Herzog calls Putin in effort to convince him to halt looming Jewish Agency closure

Russian strongman says talks on the matter will continue; president’s office says the two stressed ‘important areas of cooperation’ between Jerusalem and Moscow

Judah Ari Gross is The Times of Israel's religions and Diaspora affairs correspondent.

President Isaac Herzog (left) and Russian President Vladimir Putin. (Collage/AP)
President Isaac Herzog (left) and Russian President Vladimir Putin. (Collage/AP)

President Isaac Herzog called Russian leader Vladimir Putin on Tuesday as part of Israel’s ongoing efforts to prevent Moscow from closing down the operations of the Jewish Agency in Russia, his office said.

“The presidents discussed Israeli-Russian bilateral relations, including the challenges of the Jewish people in the Diaspora. In this context, President Herzog elaborated on the issue of the activities of the Jewish Agency in Russia,” Herzog’s office said.

Last month, Russian authorities petitioned a Moscow district court to halt the activities of the Jewish Agency in Russia, claiming the organization, which facilitates and encourages Jewish immigration to Israel, had violated local laws, namely illegally collecting information on Russian citizens. The next hearing in the case is set to take place on August 19.

Though Russian authorities insist that their efforts to shutter the Jewish Agency, a quasi-official organization closely connected to the Israeli government, are purely a legal matter, many in Israel see the move as a diplomatic tactic aimed at putting pressure on Jerusalem.

Ahead of the next court hearing, Israeli officials have been working to negotiate a compromise with Moscow, even offering to make “adjustments” to the organization’s activities, to keep the Jewish Agency’s offices in Russia open.

Herzog’s office said he had initiated the call “at the request of Prime Minister Yair Lapid and in coordination with the Ministry of Foreign Affairs.”

According to the Kremlin, Putin and Herzog “agreed that contacts on this matter will be continued through the relevant departments of both countries.”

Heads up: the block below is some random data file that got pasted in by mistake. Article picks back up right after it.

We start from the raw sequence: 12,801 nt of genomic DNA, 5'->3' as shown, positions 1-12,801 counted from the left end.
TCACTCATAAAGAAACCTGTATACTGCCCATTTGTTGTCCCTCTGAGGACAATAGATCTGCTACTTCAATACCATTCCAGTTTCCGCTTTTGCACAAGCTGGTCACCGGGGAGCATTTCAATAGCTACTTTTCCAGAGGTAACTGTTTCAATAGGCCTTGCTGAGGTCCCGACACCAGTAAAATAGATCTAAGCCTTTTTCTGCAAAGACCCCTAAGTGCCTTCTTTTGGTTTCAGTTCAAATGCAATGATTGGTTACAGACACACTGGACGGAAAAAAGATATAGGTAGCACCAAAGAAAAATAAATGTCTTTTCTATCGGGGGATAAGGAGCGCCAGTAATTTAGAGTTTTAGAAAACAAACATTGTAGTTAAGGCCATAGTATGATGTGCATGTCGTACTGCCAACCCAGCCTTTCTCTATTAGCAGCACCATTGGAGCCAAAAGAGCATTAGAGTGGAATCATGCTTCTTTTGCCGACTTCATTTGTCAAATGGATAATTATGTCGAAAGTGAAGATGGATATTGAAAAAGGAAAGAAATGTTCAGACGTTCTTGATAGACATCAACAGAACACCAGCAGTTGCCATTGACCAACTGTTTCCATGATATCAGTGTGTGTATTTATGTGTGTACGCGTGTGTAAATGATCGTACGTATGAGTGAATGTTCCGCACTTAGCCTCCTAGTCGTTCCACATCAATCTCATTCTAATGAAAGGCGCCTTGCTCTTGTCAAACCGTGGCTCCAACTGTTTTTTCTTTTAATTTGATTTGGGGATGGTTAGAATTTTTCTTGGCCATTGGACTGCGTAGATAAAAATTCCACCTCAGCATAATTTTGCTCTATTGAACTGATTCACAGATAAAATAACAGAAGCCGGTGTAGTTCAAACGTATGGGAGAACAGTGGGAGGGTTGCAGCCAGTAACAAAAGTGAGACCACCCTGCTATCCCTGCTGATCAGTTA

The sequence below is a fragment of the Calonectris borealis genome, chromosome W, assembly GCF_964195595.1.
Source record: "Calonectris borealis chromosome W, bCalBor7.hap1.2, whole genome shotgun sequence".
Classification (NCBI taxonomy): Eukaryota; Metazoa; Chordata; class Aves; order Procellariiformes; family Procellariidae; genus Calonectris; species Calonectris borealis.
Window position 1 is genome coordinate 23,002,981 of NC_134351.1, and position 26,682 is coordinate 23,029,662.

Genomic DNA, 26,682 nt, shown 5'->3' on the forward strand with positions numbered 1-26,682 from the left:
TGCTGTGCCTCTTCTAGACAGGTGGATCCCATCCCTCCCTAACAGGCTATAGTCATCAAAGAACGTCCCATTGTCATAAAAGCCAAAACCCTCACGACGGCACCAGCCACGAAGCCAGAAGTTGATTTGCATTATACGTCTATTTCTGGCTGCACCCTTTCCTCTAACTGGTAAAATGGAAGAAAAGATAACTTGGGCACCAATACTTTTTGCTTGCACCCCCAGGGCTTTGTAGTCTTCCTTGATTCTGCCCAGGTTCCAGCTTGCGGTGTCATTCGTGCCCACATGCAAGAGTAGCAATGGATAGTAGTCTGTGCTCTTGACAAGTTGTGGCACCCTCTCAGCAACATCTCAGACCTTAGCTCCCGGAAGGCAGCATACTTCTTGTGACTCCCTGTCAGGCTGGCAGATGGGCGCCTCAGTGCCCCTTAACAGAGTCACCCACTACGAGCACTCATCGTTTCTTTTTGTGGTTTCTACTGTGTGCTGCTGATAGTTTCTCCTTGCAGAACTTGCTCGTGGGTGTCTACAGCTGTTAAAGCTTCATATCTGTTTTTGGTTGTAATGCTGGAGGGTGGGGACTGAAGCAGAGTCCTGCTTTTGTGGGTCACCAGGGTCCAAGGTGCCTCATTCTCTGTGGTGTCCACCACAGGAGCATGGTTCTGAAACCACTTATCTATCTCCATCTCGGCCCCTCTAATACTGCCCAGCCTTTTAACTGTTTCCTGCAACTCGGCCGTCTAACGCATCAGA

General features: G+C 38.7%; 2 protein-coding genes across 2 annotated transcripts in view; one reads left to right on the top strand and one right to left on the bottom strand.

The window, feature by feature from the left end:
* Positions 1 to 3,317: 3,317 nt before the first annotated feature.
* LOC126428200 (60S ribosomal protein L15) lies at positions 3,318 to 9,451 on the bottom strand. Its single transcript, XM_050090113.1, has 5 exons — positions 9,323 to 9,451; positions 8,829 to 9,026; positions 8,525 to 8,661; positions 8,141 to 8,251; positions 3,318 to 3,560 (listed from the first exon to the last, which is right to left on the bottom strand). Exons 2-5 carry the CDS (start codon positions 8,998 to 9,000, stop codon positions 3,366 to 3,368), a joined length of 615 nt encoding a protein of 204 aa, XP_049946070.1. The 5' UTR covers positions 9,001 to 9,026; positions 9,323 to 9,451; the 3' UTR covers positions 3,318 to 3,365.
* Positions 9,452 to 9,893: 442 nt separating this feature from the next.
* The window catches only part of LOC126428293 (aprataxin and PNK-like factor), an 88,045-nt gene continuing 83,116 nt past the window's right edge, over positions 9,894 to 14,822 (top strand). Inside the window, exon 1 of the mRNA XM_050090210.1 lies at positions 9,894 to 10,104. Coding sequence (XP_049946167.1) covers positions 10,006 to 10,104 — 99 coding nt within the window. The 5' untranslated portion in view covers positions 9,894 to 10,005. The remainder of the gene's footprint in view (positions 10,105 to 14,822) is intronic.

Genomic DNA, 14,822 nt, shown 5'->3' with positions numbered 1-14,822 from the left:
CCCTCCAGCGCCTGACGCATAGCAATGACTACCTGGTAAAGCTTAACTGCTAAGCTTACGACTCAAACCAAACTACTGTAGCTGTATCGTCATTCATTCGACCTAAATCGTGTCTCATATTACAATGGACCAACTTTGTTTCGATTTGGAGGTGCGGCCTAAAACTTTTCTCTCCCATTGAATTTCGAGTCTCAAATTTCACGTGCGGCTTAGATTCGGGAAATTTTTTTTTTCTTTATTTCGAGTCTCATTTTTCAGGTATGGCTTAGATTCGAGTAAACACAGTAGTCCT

Herzog’s office refused to comment on the matter.

“The phone call was frank and honest. The two presidents emphasized the important areas of cooperation between Israel and Russia and agreed to remain in contact,” Herzog’s office said.

“President Putin underscored his personal commitment to Holocaust commemoration and the fight against antisemitism,” according to the Israeli readout.

Last week, Israel’s Ambassador to Russia Alexander Ben Zvi met in Moscow with Russian Deputy Foreign Minister Mikhail Bogdanov to discuss the Jewish Agency’s future in Russia.

Lapid has warned that Moscow shuttering the Jewish Agency would be “a grave event, which will have consequences” for Russian-Israeli ties.

Herzog, for his part, has suggested that the issue is better dealt with quietly and behind the scenes: “I believe that the less we speak about it, the better we’ll be. It will allow proper treatment of the issue.”

Lapid has frequently used Herzog, who occupies a largely symbolic position, for sensitive diplomatic tasks, including helping Israel reset its long-strained ties with Turkey.

Moscow’s reasons for attacking the quasi-governmental organization remain unclear, as Russian officials have yet to indicate what — if any — steps Israel could take that would prompt them to call off its threats to shutter the group, which is tasked with facilitating and encouraging Jewish immigration to Israel.

Many see the tensions as a result of Israel’s increased support for Ukraine in its conflict with Russia.

Jerusalem has avoided providing direct military aid to Kyiv — including offensive arms or advanced defensive technology — since Russian troops invaded Ukraine on February 24, in an attempt to avoid sparking a crisis with Moscow.

But Israel has found itself at odds with Russia as it has increasingly supported Ukraine while seeking to maintain freedom of movement in Syria’s skies, which are largely controlled by Moscow.

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